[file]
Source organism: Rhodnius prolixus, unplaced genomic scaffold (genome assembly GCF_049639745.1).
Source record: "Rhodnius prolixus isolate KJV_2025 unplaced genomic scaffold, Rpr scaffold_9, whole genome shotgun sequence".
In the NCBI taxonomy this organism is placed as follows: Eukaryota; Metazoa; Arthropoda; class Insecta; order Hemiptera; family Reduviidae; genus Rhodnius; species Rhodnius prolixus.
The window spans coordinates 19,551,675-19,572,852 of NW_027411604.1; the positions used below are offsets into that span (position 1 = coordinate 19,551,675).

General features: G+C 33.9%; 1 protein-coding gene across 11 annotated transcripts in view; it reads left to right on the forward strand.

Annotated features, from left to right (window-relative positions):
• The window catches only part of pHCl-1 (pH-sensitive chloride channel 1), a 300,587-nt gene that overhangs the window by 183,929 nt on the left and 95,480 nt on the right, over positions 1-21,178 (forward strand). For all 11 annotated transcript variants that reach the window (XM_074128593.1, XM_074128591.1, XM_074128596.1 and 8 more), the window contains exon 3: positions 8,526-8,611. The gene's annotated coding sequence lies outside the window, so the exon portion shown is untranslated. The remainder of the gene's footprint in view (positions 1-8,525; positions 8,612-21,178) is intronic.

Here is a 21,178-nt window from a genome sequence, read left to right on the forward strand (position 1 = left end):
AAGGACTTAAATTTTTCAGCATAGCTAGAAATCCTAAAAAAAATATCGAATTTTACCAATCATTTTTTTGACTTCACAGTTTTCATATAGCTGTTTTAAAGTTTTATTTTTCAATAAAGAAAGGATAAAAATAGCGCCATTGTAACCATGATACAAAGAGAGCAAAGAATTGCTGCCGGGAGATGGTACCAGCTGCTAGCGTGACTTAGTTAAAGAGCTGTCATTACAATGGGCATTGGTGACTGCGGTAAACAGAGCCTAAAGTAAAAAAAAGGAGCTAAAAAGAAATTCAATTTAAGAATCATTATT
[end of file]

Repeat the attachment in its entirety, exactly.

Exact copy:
Source organism: Rhodnius prolixus, unplaced genomic scaffold (genome assembly GCF_049639745.1).
Source record: "Rhodnius prolixus isolate KJV_2025 unplaced genomic scaffold, Rpr scaffold_9, whole genome shotgun sequence".
In the NCBI taxonomy this organism is placed as follows: Eukaryota; Metazoa; Arthropoda; class Insecta; order Hemiptera; family Reduviidae; genus Rhodnius; species Rhodnius prolixus.
The window spans coordinates 19,551,675-19,572,852 of NW_027411604.1; the positions used below are offsets into that span (position 1 = coordinate 19,551,675).

General features: G+C 33.9%; 1 protein-coding gene across 11 annotated transcripts in view; it reads left to right on the forward strand.

Annotated features, from left to right (window-relative positions):
• The window catches only part of pHCl-1 (pH-sensitive chloride channel 1), a 300,587-nt gene that overhangs the window by 183,929 nt on the left and 95,480 nt on the right, over positions 1-21,178 (forward strand). For all 11 annotated transcript variants that reach the window (XM_074128593.1, XM_074128591.1, XM_074128596.1 and 8 more), the window contains exon 3: positions 8,526-8,611. The gene's annotated coding sequence lies outside the window, so the exon portion shown is untranslated. The remainder of the gene's footprint in view (positions 1-8,525; positions 8,612-21,178) is intronic.

Here is a 21,178-nt window from a genome sequence, read left to right on the forward strand (position 1 = left end):
AAGGACTTAAATTTTTCAGCATAGCTAGAAATCCTAAAAAAAATATCGAATTTTACCAATCATTTTTTTGACTTCACAGTTTTCATATAGCTGTTTTAAAGTTTTATTTTTCAATAAAGAAAGGATAAAAATAGCGCCATTGTAACCATGATACAAAGAGAGCAAAGAATTGCTGCCGGGAGATGGTACCAGCTGCTAGCGTGACTTAGTTAAAGAGCTGTCATTACAATGGGCATTGGTGACTGCGGTAAACAGAGCCTAAAGTAAAAAAAAGGAGCTAAAAAGAAATTCAATTTAAGAATCATTATT